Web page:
"mo" to "Ambassador Mo"
Early on, my classmates and friends had come to call me "mo." (It would lead to the nickname that President Bill Clinton and others would relate to me as "Ambassador Mo".) What surprised though is that after 40+ years so many took satisfaction in calling out to me "Muhamed Sacirbegovic" in almost perfect pronunciation of the Bosnian version of my full name. When I was at Valley Forge High, I never felt my Muslim or Bosnian identity to be in contrast to my adapting American identity or in conflict with the religion(s) or culture(s) of fellow students.
American diversity, pluralism and inclusion to me had a universal translation. As Bosnia & Herzegovina (BiH) began to transition from the old Communist Yugoslavia to a reestablished Euro-Atlantic democracy, the lessons of an inclusive Valley Forge would fashion my ideals of how the country would ride forward on its own history and tradition of multi-ethnicity and religious/cultural diversity. Some told me that I was naive to think that BiH could be like America. I must admit that the current health of BiH leaves some room for doubt as some press exclusionary visions from schools to politics. My experience with diversity, including with Croat and Serb classmates at Valley Forge, evidenced that the deciding factor was the environment not ethnicity. More importantly, so many young Bosnian Americans who came to the US since the war and genocide of the 1990's have shown that Bosnians make great Americans. Beyond the personal success of the "American Dream" in career, business and family, many have committed to public service in their adopted home, (including in the US Armed Forces.)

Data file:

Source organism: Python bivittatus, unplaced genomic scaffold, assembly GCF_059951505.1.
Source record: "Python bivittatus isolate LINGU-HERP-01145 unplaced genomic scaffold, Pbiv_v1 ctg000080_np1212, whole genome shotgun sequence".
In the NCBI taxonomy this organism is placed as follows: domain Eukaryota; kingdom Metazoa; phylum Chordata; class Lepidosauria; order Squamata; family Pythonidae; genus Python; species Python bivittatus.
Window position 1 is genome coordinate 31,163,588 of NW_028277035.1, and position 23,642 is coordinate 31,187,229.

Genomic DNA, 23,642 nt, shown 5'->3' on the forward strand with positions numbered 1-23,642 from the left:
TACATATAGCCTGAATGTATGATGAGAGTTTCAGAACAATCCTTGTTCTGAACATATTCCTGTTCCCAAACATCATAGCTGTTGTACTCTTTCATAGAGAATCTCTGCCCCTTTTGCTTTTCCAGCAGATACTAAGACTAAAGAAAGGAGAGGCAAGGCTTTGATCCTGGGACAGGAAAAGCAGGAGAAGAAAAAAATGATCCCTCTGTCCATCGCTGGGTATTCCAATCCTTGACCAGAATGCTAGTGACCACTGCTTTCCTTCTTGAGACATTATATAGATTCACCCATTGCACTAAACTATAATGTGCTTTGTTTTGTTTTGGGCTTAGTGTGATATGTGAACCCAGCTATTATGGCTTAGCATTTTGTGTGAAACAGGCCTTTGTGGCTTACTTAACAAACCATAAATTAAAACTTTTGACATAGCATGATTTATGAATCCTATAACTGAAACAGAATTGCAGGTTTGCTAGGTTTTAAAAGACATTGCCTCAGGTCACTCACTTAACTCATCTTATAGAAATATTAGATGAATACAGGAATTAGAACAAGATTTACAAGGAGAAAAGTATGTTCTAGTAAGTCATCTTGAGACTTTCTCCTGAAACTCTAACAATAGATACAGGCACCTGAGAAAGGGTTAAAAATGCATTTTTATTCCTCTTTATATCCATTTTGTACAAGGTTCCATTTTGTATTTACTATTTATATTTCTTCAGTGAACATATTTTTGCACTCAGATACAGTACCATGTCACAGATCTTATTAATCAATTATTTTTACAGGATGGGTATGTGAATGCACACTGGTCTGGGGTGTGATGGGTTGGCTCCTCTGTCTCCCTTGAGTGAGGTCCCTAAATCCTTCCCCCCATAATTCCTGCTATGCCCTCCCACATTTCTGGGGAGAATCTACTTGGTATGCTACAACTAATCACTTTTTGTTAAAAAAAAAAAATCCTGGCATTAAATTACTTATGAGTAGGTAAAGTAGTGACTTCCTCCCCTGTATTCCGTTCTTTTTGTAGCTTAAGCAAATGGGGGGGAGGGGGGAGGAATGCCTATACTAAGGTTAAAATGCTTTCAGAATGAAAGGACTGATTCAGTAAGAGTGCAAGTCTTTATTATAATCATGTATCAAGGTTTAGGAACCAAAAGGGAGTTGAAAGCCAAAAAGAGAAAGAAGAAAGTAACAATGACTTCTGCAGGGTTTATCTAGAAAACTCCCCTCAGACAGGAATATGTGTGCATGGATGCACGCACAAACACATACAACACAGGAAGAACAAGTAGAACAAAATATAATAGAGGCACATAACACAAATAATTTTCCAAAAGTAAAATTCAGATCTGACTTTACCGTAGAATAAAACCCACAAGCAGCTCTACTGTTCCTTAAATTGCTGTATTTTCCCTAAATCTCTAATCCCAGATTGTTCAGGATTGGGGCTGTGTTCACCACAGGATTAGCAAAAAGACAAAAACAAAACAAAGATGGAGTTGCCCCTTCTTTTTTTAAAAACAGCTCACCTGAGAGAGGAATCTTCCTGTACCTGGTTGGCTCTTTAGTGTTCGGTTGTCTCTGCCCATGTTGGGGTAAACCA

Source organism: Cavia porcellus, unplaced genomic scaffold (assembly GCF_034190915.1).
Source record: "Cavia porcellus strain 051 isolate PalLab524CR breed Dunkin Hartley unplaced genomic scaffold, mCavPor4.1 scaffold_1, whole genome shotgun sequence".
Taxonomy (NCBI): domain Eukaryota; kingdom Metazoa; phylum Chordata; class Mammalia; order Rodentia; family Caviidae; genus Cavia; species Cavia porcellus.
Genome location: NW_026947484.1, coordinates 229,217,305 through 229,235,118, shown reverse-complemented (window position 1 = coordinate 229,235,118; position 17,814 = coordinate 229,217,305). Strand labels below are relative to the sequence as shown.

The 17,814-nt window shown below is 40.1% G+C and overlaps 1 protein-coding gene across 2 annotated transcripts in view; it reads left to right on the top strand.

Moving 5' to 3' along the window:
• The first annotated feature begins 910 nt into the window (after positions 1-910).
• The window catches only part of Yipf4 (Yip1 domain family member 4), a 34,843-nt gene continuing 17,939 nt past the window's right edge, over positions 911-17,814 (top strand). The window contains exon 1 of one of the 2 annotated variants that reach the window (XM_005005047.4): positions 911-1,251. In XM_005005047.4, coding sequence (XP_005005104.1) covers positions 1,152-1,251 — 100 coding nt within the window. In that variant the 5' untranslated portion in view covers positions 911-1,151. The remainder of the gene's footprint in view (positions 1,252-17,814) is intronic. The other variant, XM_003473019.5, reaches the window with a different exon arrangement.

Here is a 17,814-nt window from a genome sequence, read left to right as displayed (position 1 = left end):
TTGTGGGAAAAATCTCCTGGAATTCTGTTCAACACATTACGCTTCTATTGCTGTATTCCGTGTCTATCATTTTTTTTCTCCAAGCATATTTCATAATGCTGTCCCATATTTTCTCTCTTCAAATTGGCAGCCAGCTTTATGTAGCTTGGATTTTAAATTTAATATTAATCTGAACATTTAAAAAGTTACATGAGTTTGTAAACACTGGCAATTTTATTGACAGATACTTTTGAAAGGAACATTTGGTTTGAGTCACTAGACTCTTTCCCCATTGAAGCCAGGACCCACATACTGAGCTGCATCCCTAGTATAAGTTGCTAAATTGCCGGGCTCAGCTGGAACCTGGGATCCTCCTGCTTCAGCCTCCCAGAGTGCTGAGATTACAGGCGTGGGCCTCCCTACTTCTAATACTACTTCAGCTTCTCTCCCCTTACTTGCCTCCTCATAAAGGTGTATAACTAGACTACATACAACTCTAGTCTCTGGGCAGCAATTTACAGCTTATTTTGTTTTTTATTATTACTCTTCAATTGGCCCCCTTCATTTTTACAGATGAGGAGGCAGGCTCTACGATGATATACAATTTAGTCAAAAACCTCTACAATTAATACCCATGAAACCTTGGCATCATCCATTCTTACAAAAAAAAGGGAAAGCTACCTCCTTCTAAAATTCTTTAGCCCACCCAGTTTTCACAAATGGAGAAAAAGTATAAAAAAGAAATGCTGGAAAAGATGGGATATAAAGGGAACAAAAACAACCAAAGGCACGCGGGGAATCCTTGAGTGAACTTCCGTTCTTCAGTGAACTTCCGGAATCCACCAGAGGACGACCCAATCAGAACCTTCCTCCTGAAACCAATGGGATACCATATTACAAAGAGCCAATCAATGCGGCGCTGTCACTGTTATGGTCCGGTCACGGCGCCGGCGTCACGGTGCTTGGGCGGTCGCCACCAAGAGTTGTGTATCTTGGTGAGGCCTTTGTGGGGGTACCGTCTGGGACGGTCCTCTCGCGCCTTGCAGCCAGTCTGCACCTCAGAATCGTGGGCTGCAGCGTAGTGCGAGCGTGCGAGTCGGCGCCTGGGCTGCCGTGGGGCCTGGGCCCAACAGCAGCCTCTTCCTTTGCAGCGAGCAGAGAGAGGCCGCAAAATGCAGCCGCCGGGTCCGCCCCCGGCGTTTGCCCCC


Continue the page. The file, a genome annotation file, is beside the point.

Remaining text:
America's Founding Fathers, Native Born & Immigrant:
Assimilation is a two-way street. Embracing America, I also devoted myself to being educated about its history, good and bad. My mentor was both my football coach and Civics/History teacher, Ken Konchan (who also has come to be well-respected as Holocaust educator/lecturer.) Ken and I have evolved to lean in different directions in today's political alignments, and we differ substantively on the legacy of Andrew Jackson. Nonetheless, Ken helped make the study of America's Revolutionary and Constitutional history an in and beyond class experience. There were school trips to Colonial Williamsburg. The novelty of presenting the Colonial Congress independence debates in the art of a musical: "1776," was also a class exercise.
America was born with the good fortune as the issue of diverse, brilliant, self-aware founding fathers. Flawed undoubtedly (from slave owners to perhaps egotists) but all understood that the new country needed as much protection from those who might betray its vales and freedoms from within as might assault it from beyond its borders. The ideals of the American Revolution had roots in Europe's Enlightenment philosophy. Some of our greatest Patriots were not born in America from Thomas Paine to Thaddeus Kosciuszko. However, perhaps the most important contribution was made by George Mason (who also mentored George Washington and Thomas Jefferson) who insured the separation of Church and State in the US Constitution and whose "Virginia Bill of Rights" served as foundation for the US Bill of Rights, the American Declaration of Independence, and the French Revolution's "Declaration of the Rights of Man & of the Citizen." One of America's modern ironies is how those who brand themselves as "Constitutionalists" want to reassert the control of organized religion in our political life. If the recent and current wars of Asia, Africa and Europe employing religious pretext is not enough, perhaps these self-serving, newly coined patriots should study America's own history. See: The Decadence of Persecuting Deviance